The fact that a double or mediate election foils in a great degree the very object of a representative government, is so well known by the enemies of liberty, that despotic governments, unable to hold their absolute power any longer, have frequently struggled hard to establish universal suffrage with double election. An intention to deceive, or a want of acquaintance with the operation of the principle must explain the measure. I believe that neither American nor Englishman would think the franchise worth having were double elections introduced, and so decidedly is the simple election ingrained in the Anglican character, that in the only notable case in
which a mediate election is prescribed in America, namely the election of the president of the United States, the whole has naturally and of itself become a direct election. The constitution is obeyed, and electors are elected, but it is well known for which candidate the elector is going to vote, before the people elect him. There is but one case of old date in which an elector, elected to vote for a certain candidate for the presidency, voted for another, and his political character was gone for life.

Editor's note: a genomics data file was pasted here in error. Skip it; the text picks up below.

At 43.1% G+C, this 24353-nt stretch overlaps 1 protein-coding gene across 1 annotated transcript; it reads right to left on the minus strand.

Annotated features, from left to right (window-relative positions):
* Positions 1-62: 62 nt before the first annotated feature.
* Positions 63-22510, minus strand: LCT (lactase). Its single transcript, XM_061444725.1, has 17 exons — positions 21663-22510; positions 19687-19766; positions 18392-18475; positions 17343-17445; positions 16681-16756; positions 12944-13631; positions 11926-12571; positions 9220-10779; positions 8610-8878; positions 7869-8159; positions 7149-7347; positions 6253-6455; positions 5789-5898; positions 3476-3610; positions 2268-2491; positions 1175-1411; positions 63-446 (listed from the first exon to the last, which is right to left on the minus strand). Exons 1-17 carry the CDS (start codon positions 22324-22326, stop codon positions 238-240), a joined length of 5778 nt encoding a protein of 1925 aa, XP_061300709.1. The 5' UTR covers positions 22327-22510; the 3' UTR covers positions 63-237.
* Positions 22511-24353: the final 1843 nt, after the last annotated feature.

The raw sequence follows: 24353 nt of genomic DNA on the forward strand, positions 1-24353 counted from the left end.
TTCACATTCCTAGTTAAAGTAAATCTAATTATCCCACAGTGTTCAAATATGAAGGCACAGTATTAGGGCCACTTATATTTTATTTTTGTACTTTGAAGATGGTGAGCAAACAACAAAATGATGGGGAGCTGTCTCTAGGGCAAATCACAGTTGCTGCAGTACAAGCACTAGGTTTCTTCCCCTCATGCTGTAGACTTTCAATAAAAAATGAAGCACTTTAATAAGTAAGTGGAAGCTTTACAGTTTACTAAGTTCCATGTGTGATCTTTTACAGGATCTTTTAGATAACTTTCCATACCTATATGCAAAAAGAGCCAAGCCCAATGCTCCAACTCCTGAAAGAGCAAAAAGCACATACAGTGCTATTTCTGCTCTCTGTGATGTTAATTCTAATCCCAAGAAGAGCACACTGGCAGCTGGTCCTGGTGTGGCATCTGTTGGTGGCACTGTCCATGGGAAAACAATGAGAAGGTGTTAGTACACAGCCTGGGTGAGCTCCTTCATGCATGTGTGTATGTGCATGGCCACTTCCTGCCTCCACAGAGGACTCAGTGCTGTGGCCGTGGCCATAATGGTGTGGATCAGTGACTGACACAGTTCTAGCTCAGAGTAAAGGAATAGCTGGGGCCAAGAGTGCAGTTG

It is curious to observe by what circuitous ways and multiplied elections it was frequently attempted in the middle ages, to insure an impartial or pure election. The master of the knights of Malta was elected by no less than seventeen consecutive elections of electors, each connected with oaths ;? and the doge of Venice was elected by nine different acts, namely five elections alternating with four acts of drawing lots, with the addition of collateral votings.
30. The representative principle farther requires that the management of the elections be in the hands of the voters, or of a popular character; that especially the government do not interfere with them, either in the election bureau itself, or by indecently proposing and urging certain candidates ; that the house for which the candidates are elected be the sole judge of the validity of the election, and
2 Vertol's History of the Knights of Malta, folio edition, London, 1728; vol. ii. Old and New Statutes.
3 Daru, Histoire de Venise, Paris, 1821, vol. i.